The relation between the signifier and signified…is fixed by our cultural codes, is not permanently fixed. Words shift their meanings. The concepts (signified) to which they refer also change, historically, and every shift alters the conceptual map of the culture, leading different cultures, at different historical moments, to classify and think about the world differently (Hall 32).
This quotation best emphasizes some of Sasure’s key concepts on language.
I find his work and this reading a refreshing change of pace, a breathe of fresh air per say. Sasure’s theory of semiotic analysis is seminal in every right and is the epitome innovative academia. It is for this reason Sasure is widely credited as the father of modern Linguistics. Sasure’s influence can be observed in many fields today such as Psychology, Anthropology, Language Studies, and Sociology to name a few. Although Semiotic analysis is a pritty convincing, I yield that his theory must be taken with a grain of salt (it cannot be taken too literally), because language is not solidified in its form like a science, it is constantly changing (Hall 35).
Semiotic analysis holds that the production of meaning depends on language, a system of signs used to communicate/express ideas within a culture (Hall, 31 & 36). Language is divided into two parts langue (the language system) and parole (acts of writing, speaking, or drawing) (Hall 33). The form, the signifier is associated with idea/concept the signifier (Hall 31). Semiotic analysis uses three approaches: a reflective, intentional, and constructionist/constructivist. “The reflective approach holds that language functions like a mirror, to reflect the true meaning as it already exist in the world” (Hall 24). The second approach, the intentional approach holds that the speaker (the author) imposes his/her unique perspective on the world through language (Hall 25). The last approach the contructionist/constructivist approach holds that we construct meaning using representational systems (signs), language has social character, and it recognizes that neither objects in themselves nor the individual language speaker can fix meaning in language (Hall 25).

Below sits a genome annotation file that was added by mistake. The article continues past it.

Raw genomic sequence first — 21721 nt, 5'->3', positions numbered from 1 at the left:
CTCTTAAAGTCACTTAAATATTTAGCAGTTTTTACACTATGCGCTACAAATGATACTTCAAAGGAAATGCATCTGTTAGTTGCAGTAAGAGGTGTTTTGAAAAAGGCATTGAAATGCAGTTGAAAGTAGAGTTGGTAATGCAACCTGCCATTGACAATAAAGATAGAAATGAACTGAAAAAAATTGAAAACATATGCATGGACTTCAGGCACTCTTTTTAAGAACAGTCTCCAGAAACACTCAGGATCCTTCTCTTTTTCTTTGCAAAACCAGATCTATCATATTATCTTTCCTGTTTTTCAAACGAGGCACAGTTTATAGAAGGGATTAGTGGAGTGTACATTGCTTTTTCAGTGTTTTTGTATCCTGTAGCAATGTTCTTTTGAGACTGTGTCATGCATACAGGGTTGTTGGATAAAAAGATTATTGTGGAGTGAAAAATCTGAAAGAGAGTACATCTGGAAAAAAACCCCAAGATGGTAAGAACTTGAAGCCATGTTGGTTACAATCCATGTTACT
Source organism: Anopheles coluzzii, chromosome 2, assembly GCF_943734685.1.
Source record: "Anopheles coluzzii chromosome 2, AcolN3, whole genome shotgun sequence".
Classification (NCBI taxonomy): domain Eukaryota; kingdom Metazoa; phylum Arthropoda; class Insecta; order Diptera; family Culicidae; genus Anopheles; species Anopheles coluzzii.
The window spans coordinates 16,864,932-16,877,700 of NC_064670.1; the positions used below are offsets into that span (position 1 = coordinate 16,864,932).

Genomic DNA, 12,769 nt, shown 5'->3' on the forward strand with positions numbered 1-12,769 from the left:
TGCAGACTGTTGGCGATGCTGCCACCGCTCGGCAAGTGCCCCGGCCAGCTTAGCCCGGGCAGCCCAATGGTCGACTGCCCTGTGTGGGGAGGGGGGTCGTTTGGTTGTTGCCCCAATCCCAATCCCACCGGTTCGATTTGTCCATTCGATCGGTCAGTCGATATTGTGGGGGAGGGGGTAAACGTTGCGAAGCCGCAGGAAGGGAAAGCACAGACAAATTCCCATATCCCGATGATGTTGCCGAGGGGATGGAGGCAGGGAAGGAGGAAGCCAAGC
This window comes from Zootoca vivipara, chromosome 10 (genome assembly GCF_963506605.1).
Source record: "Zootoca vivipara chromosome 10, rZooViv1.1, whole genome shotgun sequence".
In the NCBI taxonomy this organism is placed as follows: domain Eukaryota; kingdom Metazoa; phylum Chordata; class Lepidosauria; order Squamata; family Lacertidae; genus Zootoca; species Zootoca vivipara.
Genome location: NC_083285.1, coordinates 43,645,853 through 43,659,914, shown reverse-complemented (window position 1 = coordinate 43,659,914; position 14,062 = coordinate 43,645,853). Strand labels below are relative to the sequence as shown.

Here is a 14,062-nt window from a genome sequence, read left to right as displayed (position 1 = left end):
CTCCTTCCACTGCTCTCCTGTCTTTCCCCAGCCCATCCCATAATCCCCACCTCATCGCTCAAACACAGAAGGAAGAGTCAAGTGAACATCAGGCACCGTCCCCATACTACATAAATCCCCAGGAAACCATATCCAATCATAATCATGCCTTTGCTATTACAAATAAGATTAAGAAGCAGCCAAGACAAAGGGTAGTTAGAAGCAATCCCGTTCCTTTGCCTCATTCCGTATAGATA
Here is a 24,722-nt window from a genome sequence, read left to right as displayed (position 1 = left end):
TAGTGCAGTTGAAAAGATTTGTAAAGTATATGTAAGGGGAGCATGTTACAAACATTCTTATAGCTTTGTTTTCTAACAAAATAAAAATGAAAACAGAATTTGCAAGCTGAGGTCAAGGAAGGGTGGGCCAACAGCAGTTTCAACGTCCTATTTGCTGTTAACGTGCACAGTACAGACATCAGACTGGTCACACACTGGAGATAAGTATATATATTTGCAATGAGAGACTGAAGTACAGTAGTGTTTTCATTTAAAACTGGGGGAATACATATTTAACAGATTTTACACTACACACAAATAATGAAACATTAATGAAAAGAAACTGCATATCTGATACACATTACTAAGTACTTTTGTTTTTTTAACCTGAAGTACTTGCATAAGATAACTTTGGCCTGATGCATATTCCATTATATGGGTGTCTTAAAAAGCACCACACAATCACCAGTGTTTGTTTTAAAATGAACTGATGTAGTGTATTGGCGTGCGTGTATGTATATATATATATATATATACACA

With consideration of semiotic analysis the Sapir Wharf hypothesis, language shapes the way a person perceives the world also known as linguistic relativism. That is why in the English language we perceive 2 variations of snow (the other being sleet), while the Inuit language they can perceive 14 types of snow since there are 14 different names for different variations of snow. Or even how in the 1960’s the word black took on a new positive meaning, in spite of its long history of use in the pejorative sense. Similarly, in Bali the way people think of the rooster (cock) is reflective of the word used to describe the animal in Balinese, sabung. Sabung also has metaphoric connections/meanings to the words “hero”, “warrior”, “champion”, “man of parts, “political candidate”, “dandy”, bachelor”, “lady-killer”, and “tough guy” (Geertz 5). The multitude of meanings tied to word sabung serves as accurate indicator of how intricate the rooster is connected to the Balinese lifestyle. Historically, the significance of the rooster permeated itself in every aspect of Balinese village life.
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